The little blooper reel is so cute and pure that it makes you feel good for a few minutes. For an additional boost of serotonin, check out this other (perfectly executed) clip about conflict that Williams did with the two-headed monster. He certainly had a way of engaging his audience, so it makes sense that even after all of these years, he's still greatly missed.

Noe Hernandez and Maria Carrillo, the owners of Noel Barber Shop in Anaheim, California.

Jordyn Poulter was the youngest member of the U.S. women’s volleyball team, which took home the gold medal at the Tokyo Olympics last year. She was named the best setter at the Tokyo games and has been a member of the team since 2018.

Unfortunately, according to a report from ABC 7 News, her gold medal was stolen from her car in a parking garage in Anaheim, California, on May 25.

It was taken along with her passport, which she kept in her glove compartment. While storing a gold medal in your car probably isn’t the best idea, she did it to keep it by her side while fulfilling the hectic schedule of an Olympian.

"We live this crazy life of living so many different places. So many of us play overseas, then go home, then come out here and train,” Poulter said, according to ABC 7. "So I keep the medal on me (to show) friends and family I haven't seen in a while, or just people in the community who want to see the medal. Everyone feels connected to it when they meet an Olympian, and it's such a cool thing to share with people."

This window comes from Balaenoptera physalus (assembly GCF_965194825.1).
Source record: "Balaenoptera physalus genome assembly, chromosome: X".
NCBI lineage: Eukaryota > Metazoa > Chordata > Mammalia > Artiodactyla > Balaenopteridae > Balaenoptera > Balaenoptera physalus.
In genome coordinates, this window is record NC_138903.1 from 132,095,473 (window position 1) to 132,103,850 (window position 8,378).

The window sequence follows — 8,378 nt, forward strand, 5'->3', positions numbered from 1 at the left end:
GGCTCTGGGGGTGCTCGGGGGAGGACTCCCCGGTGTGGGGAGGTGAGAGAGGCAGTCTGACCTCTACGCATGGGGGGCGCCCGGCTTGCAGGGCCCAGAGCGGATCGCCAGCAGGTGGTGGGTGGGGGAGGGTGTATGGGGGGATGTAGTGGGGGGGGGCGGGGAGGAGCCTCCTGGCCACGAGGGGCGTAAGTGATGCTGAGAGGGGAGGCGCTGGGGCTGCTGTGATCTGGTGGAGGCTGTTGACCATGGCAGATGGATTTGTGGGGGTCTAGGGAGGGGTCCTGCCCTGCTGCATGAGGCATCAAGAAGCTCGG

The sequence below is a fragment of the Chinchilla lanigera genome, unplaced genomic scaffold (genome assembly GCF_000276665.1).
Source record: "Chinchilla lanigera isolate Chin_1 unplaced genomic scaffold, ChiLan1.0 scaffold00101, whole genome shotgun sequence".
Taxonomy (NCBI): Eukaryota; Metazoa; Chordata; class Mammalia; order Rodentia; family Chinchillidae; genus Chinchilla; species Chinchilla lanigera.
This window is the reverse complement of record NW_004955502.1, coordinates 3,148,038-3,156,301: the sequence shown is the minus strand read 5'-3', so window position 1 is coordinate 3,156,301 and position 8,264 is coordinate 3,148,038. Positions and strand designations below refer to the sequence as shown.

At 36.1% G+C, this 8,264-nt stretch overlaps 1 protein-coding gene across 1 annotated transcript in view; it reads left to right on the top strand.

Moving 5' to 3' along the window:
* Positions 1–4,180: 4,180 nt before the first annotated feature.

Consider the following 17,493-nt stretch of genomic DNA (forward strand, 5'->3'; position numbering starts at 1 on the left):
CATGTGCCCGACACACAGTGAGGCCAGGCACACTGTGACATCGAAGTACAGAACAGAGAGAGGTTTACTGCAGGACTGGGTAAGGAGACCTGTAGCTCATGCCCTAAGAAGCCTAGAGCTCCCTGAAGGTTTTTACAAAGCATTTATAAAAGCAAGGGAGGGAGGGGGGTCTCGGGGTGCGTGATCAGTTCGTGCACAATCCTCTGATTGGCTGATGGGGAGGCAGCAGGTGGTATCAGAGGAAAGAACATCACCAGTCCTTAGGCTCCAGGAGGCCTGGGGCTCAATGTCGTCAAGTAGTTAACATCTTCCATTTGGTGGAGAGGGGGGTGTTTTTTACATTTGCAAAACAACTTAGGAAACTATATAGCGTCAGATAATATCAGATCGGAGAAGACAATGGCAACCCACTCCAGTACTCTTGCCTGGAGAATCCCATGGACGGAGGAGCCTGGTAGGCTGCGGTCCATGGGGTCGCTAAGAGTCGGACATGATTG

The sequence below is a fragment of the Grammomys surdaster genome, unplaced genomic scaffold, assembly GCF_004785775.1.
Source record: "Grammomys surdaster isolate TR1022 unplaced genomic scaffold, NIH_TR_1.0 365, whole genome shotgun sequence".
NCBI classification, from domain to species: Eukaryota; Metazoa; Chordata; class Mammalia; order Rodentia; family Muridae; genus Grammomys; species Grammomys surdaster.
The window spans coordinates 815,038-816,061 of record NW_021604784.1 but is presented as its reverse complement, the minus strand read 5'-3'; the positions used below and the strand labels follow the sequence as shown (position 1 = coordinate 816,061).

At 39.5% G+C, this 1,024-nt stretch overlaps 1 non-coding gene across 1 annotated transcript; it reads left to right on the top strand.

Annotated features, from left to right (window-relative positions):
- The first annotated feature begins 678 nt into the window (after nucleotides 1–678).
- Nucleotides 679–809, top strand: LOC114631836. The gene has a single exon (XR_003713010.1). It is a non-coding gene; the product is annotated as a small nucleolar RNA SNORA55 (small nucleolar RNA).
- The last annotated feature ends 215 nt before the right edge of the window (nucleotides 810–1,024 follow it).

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Memories of childhood get lodged in the brain, emerging when you least expect.

There are certain pleasurable sights, smells, sounds and tastes that fade into the rear-view mirror as we grow from being children to adults. But on a rare occasion, we’ll come across them again and it's like a portion of our brain that’s been hidden for years expresses itself, creating a huge jolt of joy.

It’s wonderful to experience this type of nostalgia but it often leaves a bittersweet feeling because we know there are countless more sensations that may never come into our consciousness again.

Nostalgia is fleeting and that's a good thing because it’s best not to live in the past. But it does remind us that the wonderful feeling of freedom, creativity and fun from our childhood can still be experienced as we age.

A Reddit user by the name of agentMICHAELscarnTLM posed a question to the online forum that dredged up countless memories and experiences that many had long forgotten. He asked a simple question, “What’s something you can bring up right now to unlock some childhood nostalgia for the rest of us?”